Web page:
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Free to use with huge prize purses: What is MyWhoosh and is it a legitimate Zwift contender?

MyWhoosh indoor cycling app
(Image credit: MyWhoosh)

As many of us in the cycling world predicted a couple of years ago, the phenomenal growth in indoor cycling and the skyrocketing sales of the best turbo trainers has led to a surge in the popularity of e-sports and virtual bike racing via platforms such as Zwift and RGT. 

With this surge in popularity, however, naturally comes an equally vocal resistance. Challenges around eradicating cheating, performance verification and transparency are at the centre of many e-sports opponents’ objections. Despite this, there are plenty of companies throwing their weight behind it.

It’s no doubt a space that's dominated by Zwift, and with the recent acquisition by Wahoo, the newly-named Wahoo RGT is a strong challenger, but there’s another player looking to make waves in the world of e-sports, MyWhoosh.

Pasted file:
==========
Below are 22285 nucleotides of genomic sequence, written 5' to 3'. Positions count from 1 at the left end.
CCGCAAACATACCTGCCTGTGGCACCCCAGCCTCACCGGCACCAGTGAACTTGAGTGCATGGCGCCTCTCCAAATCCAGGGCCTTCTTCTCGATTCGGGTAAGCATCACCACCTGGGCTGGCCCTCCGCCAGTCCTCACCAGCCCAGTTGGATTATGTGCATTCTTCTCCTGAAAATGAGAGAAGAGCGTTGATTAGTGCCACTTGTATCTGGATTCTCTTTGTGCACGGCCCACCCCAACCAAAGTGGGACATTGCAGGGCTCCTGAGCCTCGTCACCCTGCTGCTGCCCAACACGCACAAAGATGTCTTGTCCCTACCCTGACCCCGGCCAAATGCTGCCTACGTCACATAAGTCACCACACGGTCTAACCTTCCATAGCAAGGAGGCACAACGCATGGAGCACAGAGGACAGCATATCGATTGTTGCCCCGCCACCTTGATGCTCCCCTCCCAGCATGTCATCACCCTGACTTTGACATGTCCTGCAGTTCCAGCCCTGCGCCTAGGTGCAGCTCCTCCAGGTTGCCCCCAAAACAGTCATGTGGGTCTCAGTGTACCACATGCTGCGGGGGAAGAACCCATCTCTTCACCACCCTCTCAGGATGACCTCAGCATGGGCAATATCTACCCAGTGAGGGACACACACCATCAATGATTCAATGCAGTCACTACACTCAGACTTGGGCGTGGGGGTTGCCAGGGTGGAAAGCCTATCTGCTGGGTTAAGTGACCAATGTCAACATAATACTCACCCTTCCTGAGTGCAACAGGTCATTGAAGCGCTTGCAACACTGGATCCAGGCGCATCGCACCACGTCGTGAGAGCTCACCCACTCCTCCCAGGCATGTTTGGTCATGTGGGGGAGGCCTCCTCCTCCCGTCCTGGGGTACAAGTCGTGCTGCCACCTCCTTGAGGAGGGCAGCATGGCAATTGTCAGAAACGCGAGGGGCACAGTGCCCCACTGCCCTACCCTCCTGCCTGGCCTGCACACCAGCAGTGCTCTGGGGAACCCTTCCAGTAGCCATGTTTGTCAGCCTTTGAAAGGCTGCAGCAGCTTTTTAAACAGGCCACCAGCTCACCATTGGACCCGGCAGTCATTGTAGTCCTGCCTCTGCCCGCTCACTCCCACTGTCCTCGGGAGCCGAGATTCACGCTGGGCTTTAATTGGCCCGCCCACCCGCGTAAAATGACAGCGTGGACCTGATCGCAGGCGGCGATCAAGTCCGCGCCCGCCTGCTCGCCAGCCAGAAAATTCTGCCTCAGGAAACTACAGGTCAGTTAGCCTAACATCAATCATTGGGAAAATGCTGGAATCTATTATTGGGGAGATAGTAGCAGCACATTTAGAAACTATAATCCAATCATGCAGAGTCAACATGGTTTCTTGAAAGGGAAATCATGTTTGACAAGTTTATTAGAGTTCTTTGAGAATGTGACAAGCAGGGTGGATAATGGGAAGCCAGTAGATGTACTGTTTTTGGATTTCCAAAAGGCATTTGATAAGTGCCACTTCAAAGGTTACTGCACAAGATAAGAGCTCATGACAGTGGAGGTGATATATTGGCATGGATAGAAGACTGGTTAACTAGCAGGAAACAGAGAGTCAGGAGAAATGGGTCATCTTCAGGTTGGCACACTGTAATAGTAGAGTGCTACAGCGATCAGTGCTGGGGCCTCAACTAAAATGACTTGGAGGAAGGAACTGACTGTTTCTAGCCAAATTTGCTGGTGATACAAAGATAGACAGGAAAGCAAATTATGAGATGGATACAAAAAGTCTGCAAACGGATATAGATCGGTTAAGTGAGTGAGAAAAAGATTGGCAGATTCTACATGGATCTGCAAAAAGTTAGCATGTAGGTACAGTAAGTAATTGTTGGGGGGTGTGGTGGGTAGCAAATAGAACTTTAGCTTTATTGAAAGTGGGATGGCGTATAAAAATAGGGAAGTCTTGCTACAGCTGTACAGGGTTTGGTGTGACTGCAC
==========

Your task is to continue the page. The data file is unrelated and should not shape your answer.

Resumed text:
Founded by CEO Akhtar Hashmi in 2019, the UAE-based company is looking to provide another option in the virtual cycling space, with the legitimisation of e-sports as its modus operandi. MyWhoosh offers a similar package of workouts and training programs as most of its competitors, but with a particular focus on e-sports racing.

The MyWhoosh team comprises an impressive contingent of experience which the brand hopes will bring success and adoption by the e-sports community in a now highly competitive space. 

The team is headed up by Jacob Fraser, who served as Senior Manager of Brand Experience at Zwift for over three years. He helped develop Zwift's e-sports offering, including the delivery of the first in-venue e-racing event directly supported by Zwift. Fraser is among over 100 employees, primarily based in their Masdar City, Abu Dhabi headquarters. Currently, as director of e-sports, Fraser brings his depth of experience to MyWhoosh to lead the journey into the active pursuit of the virtual racing sector of the market.

Then there's the Director of product, Kevin Poulton, who joined MyWhoosh to spearhead the creation of a virtual cycling experience that encompasses all aspects of riding, including competition, community, and structured training, into an effective fitness plan. Kevin’s years as a WorldTour coach and subsequent in-game training content pioneered the effective use of indoor training at the sport's highest level.